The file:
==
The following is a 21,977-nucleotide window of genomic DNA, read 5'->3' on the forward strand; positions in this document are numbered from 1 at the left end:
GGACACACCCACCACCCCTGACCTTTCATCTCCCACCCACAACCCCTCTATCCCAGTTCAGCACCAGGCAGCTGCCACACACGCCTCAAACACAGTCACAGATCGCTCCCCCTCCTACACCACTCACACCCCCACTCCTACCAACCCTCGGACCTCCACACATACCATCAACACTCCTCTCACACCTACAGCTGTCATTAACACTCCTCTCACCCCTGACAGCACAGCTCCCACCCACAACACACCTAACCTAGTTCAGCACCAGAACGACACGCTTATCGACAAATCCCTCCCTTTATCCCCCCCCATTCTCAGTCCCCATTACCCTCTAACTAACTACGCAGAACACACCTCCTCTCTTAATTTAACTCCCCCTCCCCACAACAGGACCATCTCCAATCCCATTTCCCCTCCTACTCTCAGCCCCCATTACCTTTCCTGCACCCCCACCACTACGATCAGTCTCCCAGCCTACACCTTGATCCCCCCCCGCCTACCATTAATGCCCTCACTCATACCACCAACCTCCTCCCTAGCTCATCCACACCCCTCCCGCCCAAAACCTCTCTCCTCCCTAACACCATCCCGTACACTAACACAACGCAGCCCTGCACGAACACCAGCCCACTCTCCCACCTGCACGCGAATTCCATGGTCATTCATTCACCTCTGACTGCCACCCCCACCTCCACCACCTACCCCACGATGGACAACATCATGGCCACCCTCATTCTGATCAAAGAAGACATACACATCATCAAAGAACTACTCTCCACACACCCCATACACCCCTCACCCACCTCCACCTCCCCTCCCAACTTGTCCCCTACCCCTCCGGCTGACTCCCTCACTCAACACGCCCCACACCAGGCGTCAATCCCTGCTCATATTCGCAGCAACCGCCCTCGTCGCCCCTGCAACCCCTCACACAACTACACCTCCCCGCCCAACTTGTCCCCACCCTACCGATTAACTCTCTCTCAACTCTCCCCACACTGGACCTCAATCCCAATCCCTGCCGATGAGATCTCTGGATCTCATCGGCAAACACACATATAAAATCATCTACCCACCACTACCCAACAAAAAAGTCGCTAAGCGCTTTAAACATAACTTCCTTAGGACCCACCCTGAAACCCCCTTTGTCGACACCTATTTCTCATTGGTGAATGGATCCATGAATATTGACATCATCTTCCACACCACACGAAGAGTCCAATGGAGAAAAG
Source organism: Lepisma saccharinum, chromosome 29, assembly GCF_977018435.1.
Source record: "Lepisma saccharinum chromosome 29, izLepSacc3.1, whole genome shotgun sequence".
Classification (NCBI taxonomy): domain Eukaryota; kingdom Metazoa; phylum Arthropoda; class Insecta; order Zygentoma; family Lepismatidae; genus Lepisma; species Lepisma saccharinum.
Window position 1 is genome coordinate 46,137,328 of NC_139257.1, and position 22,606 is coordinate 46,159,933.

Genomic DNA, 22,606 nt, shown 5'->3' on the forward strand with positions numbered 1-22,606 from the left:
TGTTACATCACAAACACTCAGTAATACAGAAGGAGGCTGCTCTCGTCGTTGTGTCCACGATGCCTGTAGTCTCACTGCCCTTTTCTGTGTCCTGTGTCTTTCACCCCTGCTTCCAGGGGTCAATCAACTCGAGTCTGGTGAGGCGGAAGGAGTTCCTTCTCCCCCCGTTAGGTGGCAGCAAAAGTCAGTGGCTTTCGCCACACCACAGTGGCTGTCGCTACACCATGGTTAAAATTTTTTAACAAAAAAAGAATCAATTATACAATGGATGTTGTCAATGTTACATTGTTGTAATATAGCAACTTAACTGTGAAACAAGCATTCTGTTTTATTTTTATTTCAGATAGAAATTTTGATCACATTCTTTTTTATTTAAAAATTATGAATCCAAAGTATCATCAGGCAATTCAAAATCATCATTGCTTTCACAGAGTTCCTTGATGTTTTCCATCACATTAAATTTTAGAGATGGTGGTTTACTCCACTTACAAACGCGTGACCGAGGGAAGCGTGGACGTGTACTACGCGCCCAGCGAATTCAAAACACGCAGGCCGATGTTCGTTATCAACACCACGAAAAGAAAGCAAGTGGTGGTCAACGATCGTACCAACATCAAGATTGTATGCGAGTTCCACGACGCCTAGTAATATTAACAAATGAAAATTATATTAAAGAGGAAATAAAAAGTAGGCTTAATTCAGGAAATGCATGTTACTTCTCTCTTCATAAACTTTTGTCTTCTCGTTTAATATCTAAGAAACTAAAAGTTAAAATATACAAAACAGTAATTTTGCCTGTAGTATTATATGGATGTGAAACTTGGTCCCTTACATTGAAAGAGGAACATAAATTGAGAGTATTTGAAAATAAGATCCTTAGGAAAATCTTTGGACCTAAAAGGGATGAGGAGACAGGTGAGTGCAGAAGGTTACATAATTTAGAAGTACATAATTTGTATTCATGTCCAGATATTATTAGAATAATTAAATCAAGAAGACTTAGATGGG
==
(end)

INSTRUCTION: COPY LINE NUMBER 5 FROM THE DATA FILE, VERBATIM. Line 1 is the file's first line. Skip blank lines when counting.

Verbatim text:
Classification (NCBI taxonomy): domain Eukaryota; kingdom Metazoa; phylum Arthropoda; class Insecta; order Zygentoma; family Lepismatidae; genus Lepisma; species Lepisma saccharinum.